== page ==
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best paramotor


geoffw
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In my opinion, no such animal.

Maybe one day you want to fly for half an hour, and power as high as you can, so fuel consumption isn't an issue. Another day you want to chug along at 1000 feet, sipping fuel and going for miles. You might want to thermal one day, so an ultra-light motor will suit you then, but as a beginner, maybe a heavier motor with a more robust cage will do you fine.

Maybe you are visiting a field where they are sensitive to noise, so an electric or four stroke could be the ideal, but then again, tomorrow, you might be flying in the middle of no-where, where your screaming two stroke will only disturb the birds and the bunnies.

Perhaps you want to fly on a tiny wing, so the ultimate in power will be what you need for that mad-cap dash, then again, perhaps you'd rather use a tarpaulin for the Albert Hall roof, so can get away with marginal horsepower.

Maybe you will only want to do one type of flying in your life, but I doubt it. So the motor you chose will probably be a compromise, leaning heavily towards your preferred activity, which will almost certainly be different from the next guy.

Just my thoughts.

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Phils right, no such animal, if there were we would all be flying one, what may be good for someone else may not suit you, there are other factors to take into account, your weight, budget and to some degree your athaletic ability, what will you be using it for, XC, soaring, or just a little bimble around your locality occasionally?

Dave.

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hi guys help !danthe man I see your motor is the H&E120 how did you make your choice and surely a quiet smooth relyable motor is the place to start. my bugjet is £4000 or there abouts

is that for the motor alone or your budget for everything?

if its for the motor alone you should be able to pick up a pretty good low hours secondhand motor for that, best thing to do it to look on this and other sites for reviews and comments on the different motors people fly with regards to biuld quality and reliability, what weight/biuld are you?

Dave.

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My choice was because:

1) my club was teaching with that motor hence I learnt on it and know my way around it.

2) it was second hand (I did not want, nor could afford new)

3) seemed like a popular choice at the flying fields, no worse for reliability than other motors.

4) spares are readily available in the UK, plus the manufacturer is easy to talk to.

to me, noise was unimportant, neither was economy however it is nice and light which is a bonus. I would just as easily have bought a Parajet at the right price as I have enjoyed a couple of flights on one and it fits in the car easily - also spares are easy to get.

To be honest all paramotors are noisy vibrating ugly engines strapped to your back, just some are slightly more noisy than others.

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hi guys help !danthe man I see your motor is the H&E120 how did you make your choice and surely a quiet smooth relyable motor is the place to start. my bugjet is £4000 or there abouts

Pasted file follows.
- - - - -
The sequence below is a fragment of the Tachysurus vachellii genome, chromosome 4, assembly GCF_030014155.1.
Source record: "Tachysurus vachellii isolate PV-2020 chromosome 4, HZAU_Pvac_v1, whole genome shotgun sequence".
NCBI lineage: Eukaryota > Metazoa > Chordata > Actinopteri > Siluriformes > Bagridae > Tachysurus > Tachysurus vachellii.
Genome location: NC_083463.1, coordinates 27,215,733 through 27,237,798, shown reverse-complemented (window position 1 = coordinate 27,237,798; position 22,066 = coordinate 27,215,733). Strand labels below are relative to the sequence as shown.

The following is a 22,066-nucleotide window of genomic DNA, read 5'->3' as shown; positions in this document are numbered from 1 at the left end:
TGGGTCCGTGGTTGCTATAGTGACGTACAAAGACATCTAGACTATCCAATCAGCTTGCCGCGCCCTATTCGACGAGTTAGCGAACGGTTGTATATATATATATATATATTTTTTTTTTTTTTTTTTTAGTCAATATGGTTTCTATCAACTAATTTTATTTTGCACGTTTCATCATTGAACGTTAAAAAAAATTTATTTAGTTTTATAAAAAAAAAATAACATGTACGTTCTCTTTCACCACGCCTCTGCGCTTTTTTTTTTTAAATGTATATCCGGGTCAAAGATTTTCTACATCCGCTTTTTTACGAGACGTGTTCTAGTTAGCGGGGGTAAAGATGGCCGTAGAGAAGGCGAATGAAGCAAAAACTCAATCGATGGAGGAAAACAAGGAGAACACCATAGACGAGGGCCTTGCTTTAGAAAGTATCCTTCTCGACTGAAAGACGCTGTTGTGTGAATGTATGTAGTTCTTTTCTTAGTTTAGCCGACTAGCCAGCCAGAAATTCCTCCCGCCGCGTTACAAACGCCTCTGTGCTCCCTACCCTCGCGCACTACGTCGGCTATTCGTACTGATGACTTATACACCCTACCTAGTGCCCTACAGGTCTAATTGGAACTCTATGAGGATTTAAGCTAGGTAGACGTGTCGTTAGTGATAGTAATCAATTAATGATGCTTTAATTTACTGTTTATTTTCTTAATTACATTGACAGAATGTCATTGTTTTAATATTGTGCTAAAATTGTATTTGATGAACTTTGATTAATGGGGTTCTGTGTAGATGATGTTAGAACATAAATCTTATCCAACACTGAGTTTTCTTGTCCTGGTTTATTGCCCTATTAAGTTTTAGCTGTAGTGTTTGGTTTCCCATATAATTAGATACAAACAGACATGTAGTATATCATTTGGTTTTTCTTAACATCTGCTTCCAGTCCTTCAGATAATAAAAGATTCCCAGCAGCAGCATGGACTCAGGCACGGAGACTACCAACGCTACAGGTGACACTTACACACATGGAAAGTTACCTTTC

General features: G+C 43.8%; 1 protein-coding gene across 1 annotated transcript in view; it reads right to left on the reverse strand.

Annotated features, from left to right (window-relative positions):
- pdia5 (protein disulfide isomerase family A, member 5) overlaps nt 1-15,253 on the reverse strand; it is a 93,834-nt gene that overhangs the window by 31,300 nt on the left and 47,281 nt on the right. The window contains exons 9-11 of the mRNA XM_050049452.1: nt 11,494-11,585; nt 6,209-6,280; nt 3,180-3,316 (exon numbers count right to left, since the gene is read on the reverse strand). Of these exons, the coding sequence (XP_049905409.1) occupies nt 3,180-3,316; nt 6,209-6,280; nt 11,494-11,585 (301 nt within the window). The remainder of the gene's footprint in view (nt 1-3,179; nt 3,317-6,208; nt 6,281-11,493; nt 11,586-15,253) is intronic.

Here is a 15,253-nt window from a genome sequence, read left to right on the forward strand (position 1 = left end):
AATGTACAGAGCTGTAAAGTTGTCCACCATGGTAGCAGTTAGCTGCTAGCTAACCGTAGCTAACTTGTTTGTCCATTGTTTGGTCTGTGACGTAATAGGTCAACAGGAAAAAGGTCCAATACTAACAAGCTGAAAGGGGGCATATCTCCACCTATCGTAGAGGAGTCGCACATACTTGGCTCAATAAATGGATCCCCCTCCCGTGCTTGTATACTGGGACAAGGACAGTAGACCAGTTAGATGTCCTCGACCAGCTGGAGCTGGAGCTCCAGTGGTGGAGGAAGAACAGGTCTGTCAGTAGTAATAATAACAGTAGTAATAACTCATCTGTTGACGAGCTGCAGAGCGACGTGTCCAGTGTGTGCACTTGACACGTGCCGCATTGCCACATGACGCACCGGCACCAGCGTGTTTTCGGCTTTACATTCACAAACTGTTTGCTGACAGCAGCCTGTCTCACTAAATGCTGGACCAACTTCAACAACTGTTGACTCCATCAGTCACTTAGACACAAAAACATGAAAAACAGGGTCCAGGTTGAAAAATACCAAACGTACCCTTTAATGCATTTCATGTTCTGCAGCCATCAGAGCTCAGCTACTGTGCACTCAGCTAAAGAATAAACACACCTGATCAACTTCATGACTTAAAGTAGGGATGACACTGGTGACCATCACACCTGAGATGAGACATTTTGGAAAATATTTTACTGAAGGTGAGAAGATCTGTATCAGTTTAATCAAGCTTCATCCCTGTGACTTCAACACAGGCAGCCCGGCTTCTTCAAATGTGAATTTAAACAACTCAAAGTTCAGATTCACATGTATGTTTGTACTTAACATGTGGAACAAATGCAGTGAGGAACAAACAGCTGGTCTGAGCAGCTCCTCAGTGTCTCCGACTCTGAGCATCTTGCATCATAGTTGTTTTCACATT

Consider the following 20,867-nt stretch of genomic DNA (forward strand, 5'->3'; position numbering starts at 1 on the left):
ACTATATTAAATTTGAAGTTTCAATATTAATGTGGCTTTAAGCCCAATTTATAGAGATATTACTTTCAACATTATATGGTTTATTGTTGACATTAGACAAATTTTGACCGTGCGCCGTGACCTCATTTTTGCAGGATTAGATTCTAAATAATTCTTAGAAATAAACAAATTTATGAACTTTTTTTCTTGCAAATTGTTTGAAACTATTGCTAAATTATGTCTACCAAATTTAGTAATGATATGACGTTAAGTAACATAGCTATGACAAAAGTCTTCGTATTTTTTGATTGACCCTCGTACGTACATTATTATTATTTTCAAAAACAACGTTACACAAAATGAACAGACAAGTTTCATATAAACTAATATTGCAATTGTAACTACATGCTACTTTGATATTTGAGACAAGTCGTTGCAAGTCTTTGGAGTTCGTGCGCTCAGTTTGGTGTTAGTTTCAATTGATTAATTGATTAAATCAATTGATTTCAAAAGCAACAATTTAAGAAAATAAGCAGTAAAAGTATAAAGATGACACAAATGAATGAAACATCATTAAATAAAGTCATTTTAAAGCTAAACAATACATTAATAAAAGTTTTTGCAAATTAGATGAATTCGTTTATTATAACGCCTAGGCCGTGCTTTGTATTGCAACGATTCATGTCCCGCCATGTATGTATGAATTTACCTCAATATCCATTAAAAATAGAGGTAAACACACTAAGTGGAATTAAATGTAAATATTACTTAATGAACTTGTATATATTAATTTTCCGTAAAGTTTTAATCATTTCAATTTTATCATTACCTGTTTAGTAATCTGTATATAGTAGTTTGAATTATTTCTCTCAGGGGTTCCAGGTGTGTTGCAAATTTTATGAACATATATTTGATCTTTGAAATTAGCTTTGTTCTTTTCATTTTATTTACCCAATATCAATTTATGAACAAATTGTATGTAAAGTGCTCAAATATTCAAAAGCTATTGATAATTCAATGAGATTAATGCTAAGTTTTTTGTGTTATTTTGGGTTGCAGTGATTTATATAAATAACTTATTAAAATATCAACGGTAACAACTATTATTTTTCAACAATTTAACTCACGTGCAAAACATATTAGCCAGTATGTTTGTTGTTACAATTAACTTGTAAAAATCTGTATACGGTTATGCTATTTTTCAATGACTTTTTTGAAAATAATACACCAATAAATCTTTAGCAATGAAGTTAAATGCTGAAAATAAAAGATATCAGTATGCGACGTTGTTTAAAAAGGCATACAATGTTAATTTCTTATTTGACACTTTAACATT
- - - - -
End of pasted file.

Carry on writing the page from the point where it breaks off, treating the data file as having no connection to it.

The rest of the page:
geoff,

if you are interested in a brand new parajet macro - unflown, with 7 mins on the tacho then pm me.

cheers

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hi guys help !danthe man I see your motor is the H&E120 how did you make your choice and surely a quiet smooth relyable motor is the place to start. my bugjet is £4000 or there abouts

geoff,

if you are interested in a brand new parajet macro - unflown, with 7 mins on the tacho then pm me.

cheers

DROOL! :lol::lol:

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hi guys help !danthe man I see your motor is the H&E120 how did you make your choice and surely a quiet smooth relyable motor is the place to start. my bugjet is £4000 or there abouts

geoff,

if you are interested in a brand new parajet macro - unflown, with 7 mins on the tacho then pm me.

cheers

Put in the for sale on here.

Pete b

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hi guys help !danthe man I see your motor is the H&E120 how did you make your choice and surely a quiet smooth relyable motor is the place to start. my bugjet is £4000 or there abouts

geoff,

if you are interested in a brand new parajet macro - unflown, with 7 mins on the tacho then pm me.

cheers

Put in the for sale on here.

Pete b

hi pete,

tbh, im only considering selling cos i cant get a dudek synth at the right money, its one of those situations!, il sell it for the right offer or il keep it till i find a synth.

cheers

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Hi Geoffw,

I'll get the ball rolling; perhaps others will chip in with the pros and cons of their motors. I bought a second hand PAP Top80. It is by no means the best out there, but is not in anyway inferior to the others on the market. I bought it for the following reasons (not necessarily in this order).

1. PAP is one of the leading manufacturers worldwide.

2. Spares are readily available in England.

3. It is easy and cheap to work on and maintain (2 stroke, non electric start, very simple and rugged design of all parts; hardly ever breaks down).

4. It is one of the lightest motors available.

5. Fuel economy is among the best for 2 strokes.

6. It has a centifugal clutch, so it is easy to handle the motor with the engine on. Personally I find it safer if the prop doesn't spin unless the throttle is opened.

7. Low hangpoints and weight shift system.

8. The cage is made of deformable stainless steel, and it makes a very good energy absorbing crumple zone in the event of a bad landing. In more rugged cages, the energy is transmitted through the cage to the pilot.

9. Low noise, vibration and torque reaction.

10. The quality of workmanship and finish is top notch.

11. It is a motor that has been around for some time now, and there have been very few issues, serious problems or catastrophic failures of either the engine or the chassis.